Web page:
But the system only works if both machines are set exactly the same. That is why every network of Enigma users has special “key books” which indicate how the machines are to be set up, which rollers to use and which starting position they are to be brought into.

The keys are set for a month in advance and change every 24, later even every eight hours. The code books are among the most secret documents of the war. The Navy, for example, prints them on easily water-soluble paper - so that no diver can retrieve such a book from a sunken ship.

Security measure turns out to be a weak point

The Germans know that the risk of breaking into the code increases when many messages are encrypted with the same basic machine setting. In addition to the daily encryption provided by the code book, each individual message is therefore given its own three-letter code, the “saying key”.

The sending radio operator thinks up this himself and sends it, coded with the basic setting, twice in succession to his counterpart to be on the safe side. Then he adjusts the reels again according to the letters of the key and writes his radio message. Because the recipient uses the same code book and thus the same basic setting, he receives the slogan key in plain text, and can now move the three reels of his own Enigma into the position of these three letters - without changing other parameters of the basic setting - and read the message .

A complex process that aims to make radio communications safer. In fact, it is a weak point.

Enigma lands in the Warsaw customs office

Because in 1928 a stranger arrived at the customs office in Warsaw: a heavy wooden box from Germany. It arouses the suspicion of a customs officer because the addressee in Warsaw emphatically demands that the consignment be returned to the sender immediately and unchecked. Customs decide to inspect the box - and find an Enigma.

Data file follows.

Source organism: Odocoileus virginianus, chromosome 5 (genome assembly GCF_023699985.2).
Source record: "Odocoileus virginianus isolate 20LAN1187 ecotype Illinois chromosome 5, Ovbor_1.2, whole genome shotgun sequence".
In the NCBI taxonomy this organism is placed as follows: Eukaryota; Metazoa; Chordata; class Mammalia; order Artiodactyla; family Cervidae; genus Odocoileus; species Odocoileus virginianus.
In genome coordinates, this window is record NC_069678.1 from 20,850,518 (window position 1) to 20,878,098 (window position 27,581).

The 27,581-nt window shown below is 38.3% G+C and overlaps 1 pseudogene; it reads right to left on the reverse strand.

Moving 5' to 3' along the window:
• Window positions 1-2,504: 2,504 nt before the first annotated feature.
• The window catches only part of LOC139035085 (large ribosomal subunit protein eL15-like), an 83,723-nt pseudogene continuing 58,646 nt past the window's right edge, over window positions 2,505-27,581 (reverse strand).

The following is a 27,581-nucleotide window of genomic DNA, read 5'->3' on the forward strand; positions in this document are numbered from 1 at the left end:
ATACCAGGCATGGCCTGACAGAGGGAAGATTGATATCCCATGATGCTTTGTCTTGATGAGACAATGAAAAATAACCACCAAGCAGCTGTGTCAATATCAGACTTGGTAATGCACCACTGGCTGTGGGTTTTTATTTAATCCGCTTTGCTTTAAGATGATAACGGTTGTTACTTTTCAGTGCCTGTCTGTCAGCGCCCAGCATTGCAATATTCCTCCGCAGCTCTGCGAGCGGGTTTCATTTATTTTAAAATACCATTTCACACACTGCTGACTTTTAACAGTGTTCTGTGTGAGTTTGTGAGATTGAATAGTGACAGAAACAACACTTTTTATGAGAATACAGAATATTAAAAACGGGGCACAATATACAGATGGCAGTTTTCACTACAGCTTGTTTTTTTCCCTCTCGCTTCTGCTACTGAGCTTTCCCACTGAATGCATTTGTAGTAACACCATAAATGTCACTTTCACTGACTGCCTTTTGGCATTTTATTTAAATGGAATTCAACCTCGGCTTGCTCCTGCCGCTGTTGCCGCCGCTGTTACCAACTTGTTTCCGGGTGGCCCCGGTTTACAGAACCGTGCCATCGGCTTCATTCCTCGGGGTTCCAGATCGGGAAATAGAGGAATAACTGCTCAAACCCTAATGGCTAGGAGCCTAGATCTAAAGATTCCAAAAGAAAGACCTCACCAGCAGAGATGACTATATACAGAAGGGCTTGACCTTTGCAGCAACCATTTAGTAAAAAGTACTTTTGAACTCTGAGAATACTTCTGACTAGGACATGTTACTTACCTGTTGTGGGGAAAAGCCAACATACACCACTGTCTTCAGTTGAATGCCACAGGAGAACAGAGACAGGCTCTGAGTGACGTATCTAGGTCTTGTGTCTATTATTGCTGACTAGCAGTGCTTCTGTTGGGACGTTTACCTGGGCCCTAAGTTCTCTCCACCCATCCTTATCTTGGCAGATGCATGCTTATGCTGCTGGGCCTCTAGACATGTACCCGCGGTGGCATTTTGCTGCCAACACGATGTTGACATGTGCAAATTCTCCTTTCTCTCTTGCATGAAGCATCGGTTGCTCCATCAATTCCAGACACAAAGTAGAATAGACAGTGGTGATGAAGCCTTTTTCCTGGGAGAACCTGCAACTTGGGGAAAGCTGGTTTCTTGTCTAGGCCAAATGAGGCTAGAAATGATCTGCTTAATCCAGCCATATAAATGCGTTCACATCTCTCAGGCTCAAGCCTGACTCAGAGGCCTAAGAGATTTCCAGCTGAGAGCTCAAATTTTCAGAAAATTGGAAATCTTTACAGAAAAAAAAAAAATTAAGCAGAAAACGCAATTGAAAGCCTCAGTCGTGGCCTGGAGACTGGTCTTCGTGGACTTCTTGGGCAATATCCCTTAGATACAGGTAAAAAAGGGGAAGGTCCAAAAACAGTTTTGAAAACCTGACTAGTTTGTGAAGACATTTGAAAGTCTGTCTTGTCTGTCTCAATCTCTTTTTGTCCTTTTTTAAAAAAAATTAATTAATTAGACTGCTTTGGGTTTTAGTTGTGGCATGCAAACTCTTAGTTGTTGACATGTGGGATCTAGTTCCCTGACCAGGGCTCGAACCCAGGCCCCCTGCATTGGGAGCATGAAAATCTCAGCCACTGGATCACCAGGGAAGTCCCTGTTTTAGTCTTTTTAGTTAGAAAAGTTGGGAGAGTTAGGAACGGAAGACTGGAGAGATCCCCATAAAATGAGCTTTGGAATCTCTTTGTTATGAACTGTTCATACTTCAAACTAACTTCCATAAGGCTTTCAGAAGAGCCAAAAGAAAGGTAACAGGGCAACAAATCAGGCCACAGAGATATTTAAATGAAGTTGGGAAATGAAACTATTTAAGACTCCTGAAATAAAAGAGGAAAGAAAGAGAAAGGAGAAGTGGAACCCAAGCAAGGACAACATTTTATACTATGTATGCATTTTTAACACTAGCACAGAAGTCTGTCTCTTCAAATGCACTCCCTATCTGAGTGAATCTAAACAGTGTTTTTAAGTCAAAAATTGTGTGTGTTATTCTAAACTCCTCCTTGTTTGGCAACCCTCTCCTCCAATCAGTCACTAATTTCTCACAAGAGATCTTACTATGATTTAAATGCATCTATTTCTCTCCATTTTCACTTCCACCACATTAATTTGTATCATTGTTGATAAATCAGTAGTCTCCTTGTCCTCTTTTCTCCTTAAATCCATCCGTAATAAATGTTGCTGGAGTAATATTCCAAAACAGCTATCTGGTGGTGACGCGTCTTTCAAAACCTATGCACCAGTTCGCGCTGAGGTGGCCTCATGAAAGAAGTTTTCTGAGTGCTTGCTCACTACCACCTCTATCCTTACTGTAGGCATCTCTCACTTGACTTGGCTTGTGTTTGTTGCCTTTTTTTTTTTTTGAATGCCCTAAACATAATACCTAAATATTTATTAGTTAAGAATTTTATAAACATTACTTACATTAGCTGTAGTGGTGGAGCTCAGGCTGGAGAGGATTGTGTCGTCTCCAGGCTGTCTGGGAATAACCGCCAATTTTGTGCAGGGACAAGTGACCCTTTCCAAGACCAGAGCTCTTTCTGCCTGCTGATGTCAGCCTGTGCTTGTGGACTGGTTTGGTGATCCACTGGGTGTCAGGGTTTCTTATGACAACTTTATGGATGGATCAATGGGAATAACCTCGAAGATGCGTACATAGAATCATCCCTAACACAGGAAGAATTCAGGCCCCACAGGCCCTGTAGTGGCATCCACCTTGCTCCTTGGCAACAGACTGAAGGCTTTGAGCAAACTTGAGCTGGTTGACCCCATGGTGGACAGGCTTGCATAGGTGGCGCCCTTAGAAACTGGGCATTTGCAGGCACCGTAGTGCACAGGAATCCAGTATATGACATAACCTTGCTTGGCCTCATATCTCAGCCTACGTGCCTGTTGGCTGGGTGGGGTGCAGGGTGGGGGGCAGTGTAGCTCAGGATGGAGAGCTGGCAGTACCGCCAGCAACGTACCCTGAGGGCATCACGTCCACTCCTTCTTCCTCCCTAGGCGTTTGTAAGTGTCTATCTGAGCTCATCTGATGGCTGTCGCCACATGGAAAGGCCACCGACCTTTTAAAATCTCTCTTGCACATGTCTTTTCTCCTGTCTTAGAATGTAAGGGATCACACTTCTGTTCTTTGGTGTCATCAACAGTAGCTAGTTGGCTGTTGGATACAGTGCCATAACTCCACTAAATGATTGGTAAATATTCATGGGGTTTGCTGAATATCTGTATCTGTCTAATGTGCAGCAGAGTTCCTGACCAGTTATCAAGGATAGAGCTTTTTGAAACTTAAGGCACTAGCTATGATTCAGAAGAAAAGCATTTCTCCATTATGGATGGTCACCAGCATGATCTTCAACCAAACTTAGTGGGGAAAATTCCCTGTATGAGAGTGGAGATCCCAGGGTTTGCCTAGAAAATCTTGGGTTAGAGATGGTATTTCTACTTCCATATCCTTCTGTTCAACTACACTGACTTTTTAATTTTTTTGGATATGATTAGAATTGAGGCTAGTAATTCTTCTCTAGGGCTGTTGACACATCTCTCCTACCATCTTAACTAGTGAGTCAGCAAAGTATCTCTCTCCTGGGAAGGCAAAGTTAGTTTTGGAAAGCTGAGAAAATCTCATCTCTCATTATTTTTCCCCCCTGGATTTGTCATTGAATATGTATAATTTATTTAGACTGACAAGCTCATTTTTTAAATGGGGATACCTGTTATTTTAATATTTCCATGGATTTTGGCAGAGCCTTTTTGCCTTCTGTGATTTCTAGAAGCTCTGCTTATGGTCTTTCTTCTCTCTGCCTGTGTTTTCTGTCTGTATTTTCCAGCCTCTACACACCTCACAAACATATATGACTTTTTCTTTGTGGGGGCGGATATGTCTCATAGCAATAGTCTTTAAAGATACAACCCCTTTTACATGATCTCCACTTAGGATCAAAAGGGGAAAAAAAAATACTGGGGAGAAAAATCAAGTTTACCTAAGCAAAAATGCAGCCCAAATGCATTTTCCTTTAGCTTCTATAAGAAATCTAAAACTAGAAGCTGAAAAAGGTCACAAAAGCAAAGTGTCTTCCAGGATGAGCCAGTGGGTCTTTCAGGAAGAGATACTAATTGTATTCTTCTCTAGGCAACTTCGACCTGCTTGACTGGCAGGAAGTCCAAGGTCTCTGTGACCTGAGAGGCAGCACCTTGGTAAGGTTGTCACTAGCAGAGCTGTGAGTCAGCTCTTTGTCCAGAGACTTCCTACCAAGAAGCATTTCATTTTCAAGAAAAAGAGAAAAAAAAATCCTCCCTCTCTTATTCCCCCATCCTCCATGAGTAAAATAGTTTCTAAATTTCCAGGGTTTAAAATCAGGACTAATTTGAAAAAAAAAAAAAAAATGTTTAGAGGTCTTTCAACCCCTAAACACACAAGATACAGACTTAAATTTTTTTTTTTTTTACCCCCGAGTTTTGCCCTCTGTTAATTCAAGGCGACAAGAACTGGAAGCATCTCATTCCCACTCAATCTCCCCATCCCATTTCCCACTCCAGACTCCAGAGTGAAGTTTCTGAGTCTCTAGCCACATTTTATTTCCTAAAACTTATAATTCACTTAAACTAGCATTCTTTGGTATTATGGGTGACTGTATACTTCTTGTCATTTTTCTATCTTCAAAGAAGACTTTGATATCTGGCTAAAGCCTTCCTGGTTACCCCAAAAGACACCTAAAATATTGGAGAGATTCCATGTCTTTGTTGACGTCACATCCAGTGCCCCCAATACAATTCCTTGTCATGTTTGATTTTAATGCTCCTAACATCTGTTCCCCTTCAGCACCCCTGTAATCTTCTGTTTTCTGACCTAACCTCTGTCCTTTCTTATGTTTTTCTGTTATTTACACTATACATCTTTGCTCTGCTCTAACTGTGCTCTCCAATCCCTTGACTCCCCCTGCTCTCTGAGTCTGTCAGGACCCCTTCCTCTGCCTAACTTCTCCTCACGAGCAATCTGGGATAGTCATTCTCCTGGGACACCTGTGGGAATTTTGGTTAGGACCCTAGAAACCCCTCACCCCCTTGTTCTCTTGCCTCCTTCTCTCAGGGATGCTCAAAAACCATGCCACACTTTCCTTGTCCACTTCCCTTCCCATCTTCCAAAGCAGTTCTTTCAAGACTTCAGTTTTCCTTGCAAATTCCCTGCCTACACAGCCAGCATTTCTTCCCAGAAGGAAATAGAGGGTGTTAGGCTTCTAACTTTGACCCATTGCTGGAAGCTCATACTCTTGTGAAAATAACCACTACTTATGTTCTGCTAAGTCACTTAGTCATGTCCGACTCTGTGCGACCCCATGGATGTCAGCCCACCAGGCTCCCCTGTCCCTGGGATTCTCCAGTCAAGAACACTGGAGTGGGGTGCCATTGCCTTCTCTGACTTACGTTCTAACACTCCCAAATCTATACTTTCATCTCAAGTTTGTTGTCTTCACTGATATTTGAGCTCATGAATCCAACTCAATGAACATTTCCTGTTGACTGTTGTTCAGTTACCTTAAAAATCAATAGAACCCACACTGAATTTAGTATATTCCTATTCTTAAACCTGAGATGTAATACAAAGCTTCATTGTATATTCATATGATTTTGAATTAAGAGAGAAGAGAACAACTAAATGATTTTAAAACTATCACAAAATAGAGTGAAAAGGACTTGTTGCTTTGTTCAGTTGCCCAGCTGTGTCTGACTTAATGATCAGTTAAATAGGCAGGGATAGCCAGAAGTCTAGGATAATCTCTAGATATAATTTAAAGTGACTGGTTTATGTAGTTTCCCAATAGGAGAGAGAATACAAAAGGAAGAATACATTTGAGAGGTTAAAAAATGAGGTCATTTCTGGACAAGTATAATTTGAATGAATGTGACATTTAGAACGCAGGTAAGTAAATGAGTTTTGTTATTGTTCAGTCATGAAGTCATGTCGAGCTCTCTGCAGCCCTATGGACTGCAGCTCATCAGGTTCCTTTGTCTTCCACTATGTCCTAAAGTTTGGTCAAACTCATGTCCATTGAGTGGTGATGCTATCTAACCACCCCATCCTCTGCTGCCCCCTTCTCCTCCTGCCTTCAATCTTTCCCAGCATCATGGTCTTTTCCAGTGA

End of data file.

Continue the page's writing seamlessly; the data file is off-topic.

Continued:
The officers inform the Polish General Staff, which sends two encryption experts to the customs office. They're investigating the mysterious machine. Then they repack them and send them back to Germany. Nobody notices anything there.

The Poles now know the construction of the Enigma and its working principle - but not its internal wiring. Because the machine at the Warsaw customs office was the commercial version of which the Polish secret service will soon get its own copy. The German Wehrmacht, however, uses a model that is wired differently. The Poles lack the technical details for this model.

Patterns are hidden in the encrypted messages

They received them three years later from the French secret service, with which they had a cooperation agreement. The French have an agent in the encryption station of the German Reichswehr Ministry and forward the spied Enigma material to the Poles. They can now have replicas of the machine made.

The cryptologists also learn about the three-letter key that has to be sent twice in succession at the beginning of each message from the service regulation for the Enigma deployment, which has also been leaked.

This means: In the sequence of the first six encrypted letters of a message, the first corresponds to the fourth character, the second to the fifth, and the third to the sixth. A pattern that makes deciphering a lot easier.

In addition, the Poles find certain regularities in the character sequence in the encrypted texts.

The invention of the cryptological bomb

At the beginning of 1933, a group around the young mathematician Marian Rejewski succeeded for the first time in decoding tapped German messages. Five years later, Rejewski designed a system with 18 rotors that could automatically simulate all conceivable roller combinations and basic positions of the Enigma. The Poles call their invention "Bomba Kryptologiczna" (cryptological bomb).

The bomba needs 100 to 120 minutes to determine the position and position of the rollers for a coded message. If a possible setting is found, an Enigma replica is used to test whether a meaningful German text comes out.

But by the end of 1938 the bomba was largely useless. The Wehrmacht is upgrading the Enigma of the Army and Air Force with two more rollers, so to a total of five. This increases the number of possible roller combinations tenfold. Rejewski and his people now need much larger machines - but they don't have the means for that.

Poles tell the French and British about their successes

Because Poland also fears that a German attack is imminent, the General Staff decides to initiate the French and British.

At the end of July 1939, a memorable meeting took place under the highest secrecy. The Poles sent Marian Rejewski. Dillwyn Knox and Alastair Denniston, the head of the school for coding and encryption, have come from England.

The English do not yet know about the successes of the Poles. For several months now, Knox has been looking in vain for a way to break into the Enigma. The British are all the more astonished when they hear Rejewski's reports.

Bomba is coming to Bletchley Park

The Poles also give their guests the blueprint for the Bomba - and two of their Enigma replicas.